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Justice News

Department of Justice
U.S. Attorney’s Office
District of Massachusetts

FOR IMMEDIATE RELEASE
Tuesday, May 31, 2016

Fall River Woman Arrested for Identity Theft and Theft of Social Security Benefits

BOSTON – A Jamaican woman living in Fall River was arrested today for using her sister’s identity to enter the United States and collect over $100,000 in Social Security benefits.

Sandra McDonald, 51, was charged in a criminal complaint with aggravated identity theft, theft of public money, passport fraud, and falsely representing a Social Security number.  She is scheduled to appear in U.S. District Court in Boston today at 2:30 p.m.

According to the criminal complaint, McDonald was born in Jamaica.  In 1990, McDonald obtained a U.S. resident alien card under her sister’s name, but with her own photograph and fingerprint on the card.  Shortly after entering the United States under her sister’s identity, McDonald obtained a Social Security card, also in her sister’s name.  It is also alleged that in 1996, McDonald applied for Social Security Supplemental Security Income benefits under her sister’s identity, and to date she has received more than $134,000 in benefits illegally. 

McDonald also obtained a Massachusetts driver’s license in her sister’s name, but with her own photo on it.  In 2008, McDonald used her sister’s identity to apply for a passport for her own son.  In 2012, McDonald obtained a Massachusetts state ID card in the name of a third woman.       

The charge of aggravated identity theft provides for a mandatory term of two years in prison.  The charges of passport fraud and theft of public money each provide for a sentence of no greater than 10 years in prison, three years of supervised release and a fine of $250,000 or twice the gross gain or loss, whichever is greater.  The charge of misrepresenting a Social Security number provides for a sentence of no greater than five years in prison, three years of supervised release and a fine of $250,000 or twice the gross gain or loss, whichever is greater.  Actual sentences for federal crimes are typically less than the maximum penalties.  Sentences are imposed by a federal district court judge based upon the U.S. Sentencing Guidelines and other statutory factors.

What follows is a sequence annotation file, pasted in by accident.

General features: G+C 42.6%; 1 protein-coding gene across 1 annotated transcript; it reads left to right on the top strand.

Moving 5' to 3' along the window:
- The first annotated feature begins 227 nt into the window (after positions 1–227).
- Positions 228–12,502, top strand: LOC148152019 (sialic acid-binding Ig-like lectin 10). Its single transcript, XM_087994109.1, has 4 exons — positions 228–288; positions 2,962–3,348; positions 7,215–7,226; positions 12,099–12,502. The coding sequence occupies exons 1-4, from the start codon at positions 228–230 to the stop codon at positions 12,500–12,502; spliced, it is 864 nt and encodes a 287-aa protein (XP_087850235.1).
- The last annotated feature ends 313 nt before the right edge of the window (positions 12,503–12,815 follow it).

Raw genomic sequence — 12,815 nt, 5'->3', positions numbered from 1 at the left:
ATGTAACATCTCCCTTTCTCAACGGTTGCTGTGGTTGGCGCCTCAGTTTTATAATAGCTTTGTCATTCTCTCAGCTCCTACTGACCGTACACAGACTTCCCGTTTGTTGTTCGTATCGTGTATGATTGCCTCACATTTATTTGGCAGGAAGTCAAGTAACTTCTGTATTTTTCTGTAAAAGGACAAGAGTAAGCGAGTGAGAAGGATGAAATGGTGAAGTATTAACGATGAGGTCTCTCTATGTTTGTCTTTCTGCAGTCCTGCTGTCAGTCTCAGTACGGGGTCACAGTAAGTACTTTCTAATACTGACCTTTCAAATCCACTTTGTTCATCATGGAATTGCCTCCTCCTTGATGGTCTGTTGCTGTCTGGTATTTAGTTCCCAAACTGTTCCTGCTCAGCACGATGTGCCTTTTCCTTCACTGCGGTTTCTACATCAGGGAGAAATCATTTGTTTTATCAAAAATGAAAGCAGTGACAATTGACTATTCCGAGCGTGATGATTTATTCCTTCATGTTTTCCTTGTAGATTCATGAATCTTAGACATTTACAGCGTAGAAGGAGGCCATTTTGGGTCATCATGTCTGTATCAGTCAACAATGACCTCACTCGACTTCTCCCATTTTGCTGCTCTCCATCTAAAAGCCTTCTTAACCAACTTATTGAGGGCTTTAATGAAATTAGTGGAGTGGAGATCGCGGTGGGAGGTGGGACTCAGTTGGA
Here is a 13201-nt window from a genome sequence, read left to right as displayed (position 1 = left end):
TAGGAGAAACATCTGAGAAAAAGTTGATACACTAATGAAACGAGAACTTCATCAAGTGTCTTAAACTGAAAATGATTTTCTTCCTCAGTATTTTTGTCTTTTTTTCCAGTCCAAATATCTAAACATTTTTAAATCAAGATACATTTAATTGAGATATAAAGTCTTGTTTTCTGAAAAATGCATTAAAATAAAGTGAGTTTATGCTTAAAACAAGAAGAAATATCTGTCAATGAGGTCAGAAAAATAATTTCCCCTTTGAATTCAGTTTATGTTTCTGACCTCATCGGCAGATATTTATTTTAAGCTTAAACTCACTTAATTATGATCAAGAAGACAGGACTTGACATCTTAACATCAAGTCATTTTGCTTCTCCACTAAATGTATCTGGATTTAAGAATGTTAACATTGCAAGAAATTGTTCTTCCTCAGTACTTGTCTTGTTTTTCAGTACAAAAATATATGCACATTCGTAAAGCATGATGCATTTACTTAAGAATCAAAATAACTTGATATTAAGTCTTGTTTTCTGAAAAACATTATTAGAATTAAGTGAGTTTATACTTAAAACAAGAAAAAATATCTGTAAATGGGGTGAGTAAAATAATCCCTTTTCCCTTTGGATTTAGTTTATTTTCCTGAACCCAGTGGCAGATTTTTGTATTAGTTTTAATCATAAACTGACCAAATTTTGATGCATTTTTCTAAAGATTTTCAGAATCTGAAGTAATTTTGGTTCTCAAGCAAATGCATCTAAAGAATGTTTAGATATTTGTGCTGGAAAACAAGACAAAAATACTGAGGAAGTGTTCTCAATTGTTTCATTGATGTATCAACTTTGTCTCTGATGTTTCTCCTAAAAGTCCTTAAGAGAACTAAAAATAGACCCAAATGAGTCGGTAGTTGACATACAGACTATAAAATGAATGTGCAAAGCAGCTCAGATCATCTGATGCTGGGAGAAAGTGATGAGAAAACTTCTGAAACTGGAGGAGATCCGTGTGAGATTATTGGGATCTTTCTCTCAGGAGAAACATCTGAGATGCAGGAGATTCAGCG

United States Attorney Carmen M. Ortiz; Scott Antolik, Special Agent in Charge of the Social Security Administration, Office of Inspector General, Office of Investigations, Boston Field Division; Matthew Etre, Special Agent in Charge of Homeland Security Investigations in Boston; David W. Hall, Special Agent in Charge of the U.S. Department of State, Bureau of Diplomatic Security, Boston Field Office; Phillip Coyne, Special Agent in Charge of the U.S. Department of Health and Human Services, Office of the Inspector General, Office of Investigations; Suzanne M. Bump, State Auditor of the Commonwealth of Massachusetts; and Colonel Richard D. McKeon, Superintendent of the Massachusetts State Police, made the announcement today.  The case is being prosecuted by Special Assistant U.S. Attorney Timothy Landry of Ortiz’s Major Crimes Unit.

The details contained in the complaint are allegations.  The defendant is presumed innocent unless and until proven guilty beyond a reasonable doubt in a court of law.

Topic(s): 
Financial Fraud
Identity Theft
Component(s): 
Updated May 31, 2016